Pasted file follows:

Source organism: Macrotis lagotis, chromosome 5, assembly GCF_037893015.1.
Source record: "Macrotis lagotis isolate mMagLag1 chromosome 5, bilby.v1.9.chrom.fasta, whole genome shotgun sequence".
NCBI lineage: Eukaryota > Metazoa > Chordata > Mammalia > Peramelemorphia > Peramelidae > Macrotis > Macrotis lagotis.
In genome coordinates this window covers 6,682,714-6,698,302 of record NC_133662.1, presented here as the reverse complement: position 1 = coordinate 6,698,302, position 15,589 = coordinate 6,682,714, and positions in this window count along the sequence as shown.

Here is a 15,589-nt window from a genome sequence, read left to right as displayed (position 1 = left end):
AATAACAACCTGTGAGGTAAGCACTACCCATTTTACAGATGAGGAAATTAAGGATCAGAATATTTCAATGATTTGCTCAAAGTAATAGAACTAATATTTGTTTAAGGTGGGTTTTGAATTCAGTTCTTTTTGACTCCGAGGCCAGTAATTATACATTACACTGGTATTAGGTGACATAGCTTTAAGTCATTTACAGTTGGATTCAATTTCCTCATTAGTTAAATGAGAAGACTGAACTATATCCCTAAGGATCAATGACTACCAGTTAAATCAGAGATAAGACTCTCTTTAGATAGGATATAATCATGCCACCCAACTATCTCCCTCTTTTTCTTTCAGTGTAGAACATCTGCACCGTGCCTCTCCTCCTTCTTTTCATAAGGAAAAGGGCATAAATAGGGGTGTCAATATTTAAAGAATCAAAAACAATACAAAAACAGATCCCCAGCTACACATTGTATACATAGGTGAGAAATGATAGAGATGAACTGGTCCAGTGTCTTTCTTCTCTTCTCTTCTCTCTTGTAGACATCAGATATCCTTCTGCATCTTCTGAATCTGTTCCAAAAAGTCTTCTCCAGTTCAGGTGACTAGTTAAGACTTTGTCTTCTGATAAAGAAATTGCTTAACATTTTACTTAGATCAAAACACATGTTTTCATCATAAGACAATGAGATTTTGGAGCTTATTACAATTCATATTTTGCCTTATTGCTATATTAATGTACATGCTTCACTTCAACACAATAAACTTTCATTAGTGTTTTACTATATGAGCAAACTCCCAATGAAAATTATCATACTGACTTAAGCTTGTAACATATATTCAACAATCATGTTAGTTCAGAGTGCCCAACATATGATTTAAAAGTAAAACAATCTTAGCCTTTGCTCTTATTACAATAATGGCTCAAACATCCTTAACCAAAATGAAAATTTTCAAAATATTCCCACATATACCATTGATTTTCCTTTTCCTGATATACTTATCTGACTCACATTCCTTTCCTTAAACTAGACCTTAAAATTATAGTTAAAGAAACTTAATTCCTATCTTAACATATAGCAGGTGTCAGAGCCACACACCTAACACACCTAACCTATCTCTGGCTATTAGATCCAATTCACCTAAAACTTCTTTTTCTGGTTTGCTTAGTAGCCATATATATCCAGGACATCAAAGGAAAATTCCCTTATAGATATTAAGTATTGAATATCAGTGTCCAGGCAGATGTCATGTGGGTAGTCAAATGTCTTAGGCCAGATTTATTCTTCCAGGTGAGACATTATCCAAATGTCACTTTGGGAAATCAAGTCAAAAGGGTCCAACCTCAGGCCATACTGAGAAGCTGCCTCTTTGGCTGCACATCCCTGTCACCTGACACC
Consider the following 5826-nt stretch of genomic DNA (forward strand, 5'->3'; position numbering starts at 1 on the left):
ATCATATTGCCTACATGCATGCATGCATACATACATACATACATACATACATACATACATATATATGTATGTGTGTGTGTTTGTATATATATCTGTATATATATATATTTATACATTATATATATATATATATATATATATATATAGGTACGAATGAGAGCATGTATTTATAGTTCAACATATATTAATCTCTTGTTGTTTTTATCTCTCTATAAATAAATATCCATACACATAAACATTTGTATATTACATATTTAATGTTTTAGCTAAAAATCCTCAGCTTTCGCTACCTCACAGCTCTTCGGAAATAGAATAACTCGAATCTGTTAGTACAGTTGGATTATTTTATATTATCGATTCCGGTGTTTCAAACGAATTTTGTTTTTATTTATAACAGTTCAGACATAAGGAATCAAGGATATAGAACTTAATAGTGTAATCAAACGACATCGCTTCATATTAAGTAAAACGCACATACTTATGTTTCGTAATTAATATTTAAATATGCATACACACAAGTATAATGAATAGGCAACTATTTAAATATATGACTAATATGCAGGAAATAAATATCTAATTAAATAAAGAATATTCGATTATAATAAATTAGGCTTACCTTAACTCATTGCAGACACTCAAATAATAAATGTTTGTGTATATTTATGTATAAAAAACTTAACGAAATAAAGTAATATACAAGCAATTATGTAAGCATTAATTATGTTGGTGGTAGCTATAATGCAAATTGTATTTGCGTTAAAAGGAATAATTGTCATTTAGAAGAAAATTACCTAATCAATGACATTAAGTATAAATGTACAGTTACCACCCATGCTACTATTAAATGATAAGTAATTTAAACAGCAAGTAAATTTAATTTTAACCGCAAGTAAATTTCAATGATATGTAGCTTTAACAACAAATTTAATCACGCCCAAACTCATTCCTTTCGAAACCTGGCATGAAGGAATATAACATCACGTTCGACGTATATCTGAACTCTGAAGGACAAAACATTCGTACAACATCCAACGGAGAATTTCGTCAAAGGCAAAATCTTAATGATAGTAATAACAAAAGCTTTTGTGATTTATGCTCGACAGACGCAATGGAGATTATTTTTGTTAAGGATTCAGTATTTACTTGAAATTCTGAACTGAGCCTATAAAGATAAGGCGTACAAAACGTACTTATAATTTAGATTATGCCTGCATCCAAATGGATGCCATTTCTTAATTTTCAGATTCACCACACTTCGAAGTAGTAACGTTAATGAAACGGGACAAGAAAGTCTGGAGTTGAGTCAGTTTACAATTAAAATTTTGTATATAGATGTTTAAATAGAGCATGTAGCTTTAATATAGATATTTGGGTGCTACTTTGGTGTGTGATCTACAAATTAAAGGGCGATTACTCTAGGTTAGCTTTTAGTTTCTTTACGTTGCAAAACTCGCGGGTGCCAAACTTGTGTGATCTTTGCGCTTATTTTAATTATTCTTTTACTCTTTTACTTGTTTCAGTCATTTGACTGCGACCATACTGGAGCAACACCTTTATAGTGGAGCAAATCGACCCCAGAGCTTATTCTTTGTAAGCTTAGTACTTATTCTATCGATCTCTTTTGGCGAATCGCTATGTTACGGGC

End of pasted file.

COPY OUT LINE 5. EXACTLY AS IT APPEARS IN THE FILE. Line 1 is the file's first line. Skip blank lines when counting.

Here is a 15,589-nt window from a genome sequence, read left to right as displayed (position 1 = left end):